…Well, at least the business of Christmas tree farmers in Marion and Polk Counties that use helicopters for harvest.
At issue is a recently changed airspace designation around Salem Airport/Independence. On Aug. 20, the Federal Aviation Administration increased the designation of Class D airspace around the Salem Tower from approximately 5 nautical miles to 16 nautical miles. The rulemaking was a result of a biannual review that FAA undertook to address safety and topography concerns.
This change could have an enormous impact on the ability of pilots to operate anywhere within the enlarged Class D airspace if the weather was poor. This is because Class D airspace is designed to be controlled, and there must be full accountability of where aircraft are.
“Poor weather could effectively halt Christmas tree harvest by choppers that are located within the 16 nautical miles around Salem Tower,” said Gail Greenman, OFB director of national affairs.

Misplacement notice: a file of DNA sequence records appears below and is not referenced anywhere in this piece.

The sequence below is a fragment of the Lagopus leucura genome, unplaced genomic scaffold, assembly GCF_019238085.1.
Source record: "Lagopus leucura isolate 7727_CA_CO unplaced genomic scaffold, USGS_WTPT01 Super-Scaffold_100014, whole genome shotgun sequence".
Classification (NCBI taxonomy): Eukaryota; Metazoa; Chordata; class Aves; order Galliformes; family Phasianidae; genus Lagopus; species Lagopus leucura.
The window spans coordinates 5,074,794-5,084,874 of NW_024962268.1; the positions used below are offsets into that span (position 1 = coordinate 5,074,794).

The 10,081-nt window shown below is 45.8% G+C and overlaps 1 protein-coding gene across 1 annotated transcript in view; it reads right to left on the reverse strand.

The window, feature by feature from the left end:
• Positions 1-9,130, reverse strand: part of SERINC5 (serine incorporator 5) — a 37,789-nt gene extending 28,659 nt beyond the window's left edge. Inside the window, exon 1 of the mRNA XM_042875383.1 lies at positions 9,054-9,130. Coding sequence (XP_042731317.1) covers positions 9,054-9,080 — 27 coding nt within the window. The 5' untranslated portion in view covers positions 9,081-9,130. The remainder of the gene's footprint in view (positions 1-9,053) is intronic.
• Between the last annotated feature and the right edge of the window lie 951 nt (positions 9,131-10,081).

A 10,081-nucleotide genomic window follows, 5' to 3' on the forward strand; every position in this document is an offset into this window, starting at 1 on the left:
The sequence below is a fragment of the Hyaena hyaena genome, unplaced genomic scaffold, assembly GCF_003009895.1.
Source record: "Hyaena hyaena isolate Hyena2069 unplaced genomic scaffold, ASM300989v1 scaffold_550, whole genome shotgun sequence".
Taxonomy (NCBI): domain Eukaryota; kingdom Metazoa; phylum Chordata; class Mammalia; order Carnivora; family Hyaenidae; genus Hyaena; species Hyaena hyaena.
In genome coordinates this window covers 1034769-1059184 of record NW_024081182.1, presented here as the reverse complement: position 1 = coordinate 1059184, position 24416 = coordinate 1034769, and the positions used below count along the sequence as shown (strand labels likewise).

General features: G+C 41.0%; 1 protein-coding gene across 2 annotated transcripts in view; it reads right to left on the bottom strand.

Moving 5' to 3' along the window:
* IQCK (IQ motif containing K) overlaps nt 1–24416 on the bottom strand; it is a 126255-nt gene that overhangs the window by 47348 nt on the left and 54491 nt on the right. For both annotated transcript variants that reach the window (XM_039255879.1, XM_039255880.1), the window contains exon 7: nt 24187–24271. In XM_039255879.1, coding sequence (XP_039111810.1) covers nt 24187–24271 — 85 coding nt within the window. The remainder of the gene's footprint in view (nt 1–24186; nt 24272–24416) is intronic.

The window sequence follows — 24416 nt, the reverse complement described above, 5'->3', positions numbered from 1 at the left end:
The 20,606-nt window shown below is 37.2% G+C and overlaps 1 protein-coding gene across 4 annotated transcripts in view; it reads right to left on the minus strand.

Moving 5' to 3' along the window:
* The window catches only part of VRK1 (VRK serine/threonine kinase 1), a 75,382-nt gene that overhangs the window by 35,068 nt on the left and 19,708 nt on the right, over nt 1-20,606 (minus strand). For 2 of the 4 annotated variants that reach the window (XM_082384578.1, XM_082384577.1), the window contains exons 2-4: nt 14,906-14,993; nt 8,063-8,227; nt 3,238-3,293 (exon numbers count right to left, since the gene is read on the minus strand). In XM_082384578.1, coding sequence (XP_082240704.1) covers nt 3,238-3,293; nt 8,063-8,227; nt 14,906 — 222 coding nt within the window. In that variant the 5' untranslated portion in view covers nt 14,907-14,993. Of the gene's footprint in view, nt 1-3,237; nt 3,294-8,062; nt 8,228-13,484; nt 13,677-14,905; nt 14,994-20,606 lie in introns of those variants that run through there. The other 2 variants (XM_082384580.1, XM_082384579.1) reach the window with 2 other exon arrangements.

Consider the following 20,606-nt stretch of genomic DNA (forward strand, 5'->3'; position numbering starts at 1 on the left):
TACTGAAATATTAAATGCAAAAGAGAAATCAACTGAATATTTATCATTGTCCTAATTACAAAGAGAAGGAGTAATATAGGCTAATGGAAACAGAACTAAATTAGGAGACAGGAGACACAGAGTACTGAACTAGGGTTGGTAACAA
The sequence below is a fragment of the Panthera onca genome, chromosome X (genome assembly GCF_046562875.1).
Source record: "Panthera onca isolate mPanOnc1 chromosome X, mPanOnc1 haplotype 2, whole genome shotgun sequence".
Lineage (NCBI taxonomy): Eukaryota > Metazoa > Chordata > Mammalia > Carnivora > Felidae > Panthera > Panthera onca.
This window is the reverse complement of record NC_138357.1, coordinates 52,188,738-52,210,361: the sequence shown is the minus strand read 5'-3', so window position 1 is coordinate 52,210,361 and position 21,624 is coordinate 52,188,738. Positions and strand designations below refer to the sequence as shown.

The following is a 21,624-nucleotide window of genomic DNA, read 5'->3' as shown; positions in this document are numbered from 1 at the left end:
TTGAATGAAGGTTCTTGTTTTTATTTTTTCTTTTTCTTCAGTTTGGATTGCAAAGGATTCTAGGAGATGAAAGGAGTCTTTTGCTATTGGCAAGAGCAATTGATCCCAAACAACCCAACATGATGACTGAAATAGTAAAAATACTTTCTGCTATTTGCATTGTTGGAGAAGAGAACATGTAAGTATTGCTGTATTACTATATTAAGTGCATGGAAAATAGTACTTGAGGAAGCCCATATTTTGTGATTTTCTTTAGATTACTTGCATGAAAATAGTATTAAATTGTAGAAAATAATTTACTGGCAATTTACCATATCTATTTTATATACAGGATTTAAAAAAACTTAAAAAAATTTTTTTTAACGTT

Thanks to OFB’s work with our Congressional delegation, the Pacific Northwest Christmas Tree Association, Aircraft Owners & Pilots Association, local ag pilot Terry Harchenko of Industrial Aviation Services, and others, FAA has issued a revised rule that increases Class D airspace around the Salem Tower by only 1 mile instead of 11 miles.
“However, the proposed corrected rule will not be finalized until February 2016 at the earliest,” said Greenman.
That means that until February, helicopter and airplane operators are subject to the rule as it stands covering the 16 nautical miles of Class D airspace. And they must sign a Local Operator Agreement (LOA) with the Salem Tower to fly this year.